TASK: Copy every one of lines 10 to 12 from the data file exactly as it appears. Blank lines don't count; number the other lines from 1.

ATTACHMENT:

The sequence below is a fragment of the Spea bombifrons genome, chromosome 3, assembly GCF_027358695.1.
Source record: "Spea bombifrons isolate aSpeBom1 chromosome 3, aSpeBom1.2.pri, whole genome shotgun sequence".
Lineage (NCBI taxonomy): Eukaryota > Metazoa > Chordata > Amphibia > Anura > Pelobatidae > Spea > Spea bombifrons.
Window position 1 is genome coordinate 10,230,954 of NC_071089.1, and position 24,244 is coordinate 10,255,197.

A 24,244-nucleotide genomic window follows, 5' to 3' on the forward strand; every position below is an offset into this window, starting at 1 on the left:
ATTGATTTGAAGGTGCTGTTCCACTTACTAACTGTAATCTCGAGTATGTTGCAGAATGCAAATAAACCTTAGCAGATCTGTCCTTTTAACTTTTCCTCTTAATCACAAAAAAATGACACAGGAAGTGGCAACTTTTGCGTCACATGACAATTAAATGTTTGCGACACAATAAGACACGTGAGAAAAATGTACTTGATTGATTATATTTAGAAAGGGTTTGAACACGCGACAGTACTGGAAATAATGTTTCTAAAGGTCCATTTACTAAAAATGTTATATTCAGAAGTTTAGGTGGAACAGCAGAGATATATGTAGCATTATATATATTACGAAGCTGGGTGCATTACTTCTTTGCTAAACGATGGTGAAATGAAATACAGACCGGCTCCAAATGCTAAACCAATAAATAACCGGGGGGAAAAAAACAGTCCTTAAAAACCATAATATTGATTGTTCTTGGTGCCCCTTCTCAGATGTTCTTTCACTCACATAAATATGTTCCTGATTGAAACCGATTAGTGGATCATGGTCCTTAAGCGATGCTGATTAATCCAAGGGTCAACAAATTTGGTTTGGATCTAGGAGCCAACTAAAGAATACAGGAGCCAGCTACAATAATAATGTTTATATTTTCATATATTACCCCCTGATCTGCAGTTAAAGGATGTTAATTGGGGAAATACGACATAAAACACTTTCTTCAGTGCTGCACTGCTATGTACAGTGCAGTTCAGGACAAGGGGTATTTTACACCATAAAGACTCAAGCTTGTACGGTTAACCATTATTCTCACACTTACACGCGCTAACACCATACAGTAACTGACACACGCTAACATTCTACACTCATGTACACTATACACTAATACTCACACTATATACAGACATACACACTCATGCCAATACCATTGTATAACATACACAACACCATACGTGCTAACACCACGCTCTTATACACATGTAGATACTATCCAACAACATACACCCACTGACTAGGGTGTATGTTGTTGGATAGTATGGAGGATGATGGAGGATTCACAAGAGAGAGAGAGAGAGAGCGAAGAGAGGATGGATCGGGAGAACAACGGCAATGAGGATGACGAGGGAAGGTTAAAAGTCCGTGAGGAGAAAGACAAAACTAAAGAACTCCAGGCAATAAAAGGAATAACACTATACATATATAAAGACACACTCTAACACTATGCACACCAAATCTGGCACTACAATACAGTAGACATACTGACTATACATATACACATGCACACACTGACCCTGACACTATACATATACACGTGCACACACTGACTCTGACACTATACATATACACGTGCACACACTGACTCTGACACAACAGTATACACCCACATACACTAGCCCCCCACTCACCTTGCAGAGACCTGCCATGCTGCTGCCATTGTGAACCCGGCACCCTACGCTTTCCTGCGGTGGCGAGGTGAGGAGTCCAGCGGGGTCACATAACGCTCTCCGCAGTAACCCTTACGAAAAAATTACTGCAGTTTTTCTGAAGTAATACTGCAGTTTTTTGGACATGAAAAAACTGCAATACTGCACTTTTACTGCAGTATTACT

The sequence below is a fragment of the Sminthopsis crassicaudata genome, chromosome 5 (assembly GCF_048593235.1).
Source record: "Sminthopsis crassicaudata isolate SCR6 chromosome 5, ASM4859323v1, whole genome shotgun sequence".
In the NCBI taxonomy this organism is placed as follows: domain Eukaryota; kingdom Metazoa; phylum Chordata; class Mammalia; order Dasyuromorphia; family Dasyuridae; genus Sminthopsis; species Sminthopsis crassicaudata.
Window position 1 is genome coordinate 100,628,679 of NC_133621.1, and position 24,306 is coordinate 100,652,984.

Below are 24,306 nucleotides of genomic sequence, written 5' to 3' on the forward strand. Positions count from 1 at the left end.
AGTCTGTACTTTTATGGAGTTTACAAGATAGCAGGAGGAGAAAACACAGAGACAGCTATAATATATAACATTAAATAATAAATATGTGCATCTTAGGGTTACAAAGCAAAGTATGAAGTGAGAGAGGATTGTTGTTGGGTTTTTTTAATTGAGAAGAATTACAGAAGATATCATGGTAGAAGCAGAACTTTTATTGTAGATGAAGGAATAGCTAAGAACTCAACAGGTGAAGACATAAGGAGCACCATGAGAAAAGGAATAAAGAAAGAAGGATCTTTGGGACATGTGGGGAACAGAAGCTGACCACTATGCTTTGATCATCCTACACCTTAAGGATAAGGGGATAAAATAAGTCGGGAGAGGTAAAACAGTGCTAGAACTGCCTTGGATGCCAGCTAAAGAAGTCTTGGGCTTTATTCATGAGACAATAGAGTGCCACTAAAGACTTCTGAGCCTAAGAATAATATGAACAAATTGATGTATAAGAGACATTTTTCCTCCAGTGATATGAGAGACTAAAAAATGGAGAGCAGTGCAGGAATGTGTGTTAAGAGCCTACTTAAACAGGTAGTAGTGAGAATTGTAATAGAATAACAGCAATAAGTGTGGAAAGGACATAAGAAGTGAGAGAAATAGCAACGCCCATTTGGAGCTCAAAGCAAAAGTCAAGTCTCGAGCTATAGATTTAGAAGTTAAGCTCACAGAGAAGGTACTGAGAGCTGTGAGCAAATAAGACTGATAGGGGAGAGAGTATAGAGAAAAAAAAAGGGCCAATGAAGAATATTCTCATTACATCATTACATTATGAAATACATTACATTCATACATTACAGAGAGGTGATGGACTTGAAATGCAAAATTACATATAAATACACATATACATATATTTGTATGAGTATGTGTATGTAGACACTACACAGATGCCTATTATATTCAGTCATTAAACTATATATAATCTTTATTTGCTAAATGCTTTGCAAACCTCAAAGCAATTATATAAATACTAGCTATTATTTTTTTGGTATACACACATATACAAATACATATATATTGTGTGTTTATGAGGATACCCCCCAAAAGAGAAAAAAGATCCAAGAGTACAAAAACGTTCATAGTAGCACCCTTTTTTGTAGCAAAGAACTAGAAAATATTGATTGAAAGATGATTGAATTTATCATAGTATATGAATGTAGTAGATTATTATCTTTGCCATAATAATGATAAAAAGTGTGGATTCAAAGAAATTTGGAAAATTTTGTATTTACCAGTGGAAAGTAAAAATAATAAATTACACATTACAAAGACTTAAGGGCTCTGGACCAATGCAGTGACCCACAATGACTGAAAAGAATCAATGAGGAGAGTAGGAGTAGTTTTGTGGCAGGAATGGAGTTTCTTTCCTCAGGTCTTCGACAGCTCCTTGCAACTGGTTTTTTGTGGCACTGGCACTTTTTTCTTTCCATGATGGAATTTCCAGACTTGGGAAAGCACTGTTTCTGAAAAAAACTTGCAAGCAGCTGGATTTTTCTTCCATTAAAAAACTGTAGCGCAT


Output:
Window position 1 is genome coordinate 100,628,679 of NC_133621.1, and position 24,306 is coordinate 100,652,984.

Below are 24,306 nucleotides of genomic sequence, written 5' to 3' on the forward strand. Positions count from 1 at the left end.
AGTCTGTACTTTTATGGAGTTTACAAGATAGCAGGAGGAGAAAACACAGAGACAGCTATAATATATAACATTAAATAATAAATATGTGCATCTTAGGGTTACAAAGCAAAGTATGAAGTGAGAGAGGATTGTTGTTGGGTTTTTTTAATTGAGAAGAATTACAGAAGATATCATGGTAGAAGCAGAACTTTTATTGTAGATGAAGGAATAGCTAAGAACTCAACAGGTGAAGACATAAGGAGCACCATGAGAAAAGGAATAAAGAAAGAAGGATCTTTGGGACATGTGGGGAACAGAAGCTGACCACTATGCTTTGATCATCCTACACCTTAAGGATAAGGGGATAAAATAAGTCGGGAGAGGTAAAACAGTGCTAGAACTGCCTTGGATGCCAGCTAAAGAAGTCTTGGGCTTTATTCATGAGACAATAGAGTGCCACTAAAGACTTCTGAGCCTAAGAATAATATGAACAAATTGATGTATAAGAGACATTTTTCCTCCAGTGATATGAGAGACTAAAAAATGGAGAGCAGTGCAGGAATGTGTGTTAAGAGCCTACTTAAACAGGTAGTAGTGAGAATTGTAATAGAATAACAGCAATAAGTGTGGAAAGGACATAAGAAGTGAGAGAAATAGCAACGCCCATTTGGAGCTCAAAGCAAAAGTCAAGTCTCGAGCTATAGATTTAGAAGTTAAGCTCACAGAGAAGGTACTGAGAGCTGTGAGCAAATAAGACTGATAGGGGAGAGAGTATAGAGAAAAAAAAAGGGCCAATGAAGAATATTCTCATTACATCATTACATTATGAAATACATTACATTCATACATTACAGAGAGGTGATGGACTTGAAATGCAAAATTACATATAAATACACATATACATATATTTGTATGAGTATGTGTATGTAGACACTACACAGATGCCTATTATATTCAGTCATTAAACTATATATAATCTTTATTTGCTAAATGCTTTGCAAACCTCAAAGCAATTATATAAATACTAGCTATTATTTTTTTGGTATACACACATATACAAATACATATATATTGTGTGTTTATGAGGATACCCCCCAAAAGAGAAAAAAGATCCAAGAGTACAAAAACGTTCATAGTAGCACCCTTTTTTGTAGCAAAGAACTAGAAAATATTGATTGAAAGATGATTGAATTTATCATAGTATATGAATGTAGTAGATTATTATCTTTGCCATAATAATGATAAAAAGTGTGGATTCAAAGAAATTTGGAAAATTTTGTATTTACCAGTGGAAAGTAAAAATAATAAATTACACATTACAAAGACTTAAGGGCTCTGGACCAATGCAGTGACCCACAATGACTGAAAAGAATCAATGAGGAGAGTAGGAGTAGTTTTGTGGCAGGAATGGAGTTTCTTTCCTCAGGTCTTCGACAGCTCCTTGCAACTGGTTTTTTGTGGCACTGGCACTTTTTTCTTTCCATGATGGAATTTCCAGACTTGGGAAAGCACTGTTTCTGAAAAAAACTTGCAAGCAGCTGGATTTTTCTTCCATTAAAAAACTGTAGCGCAT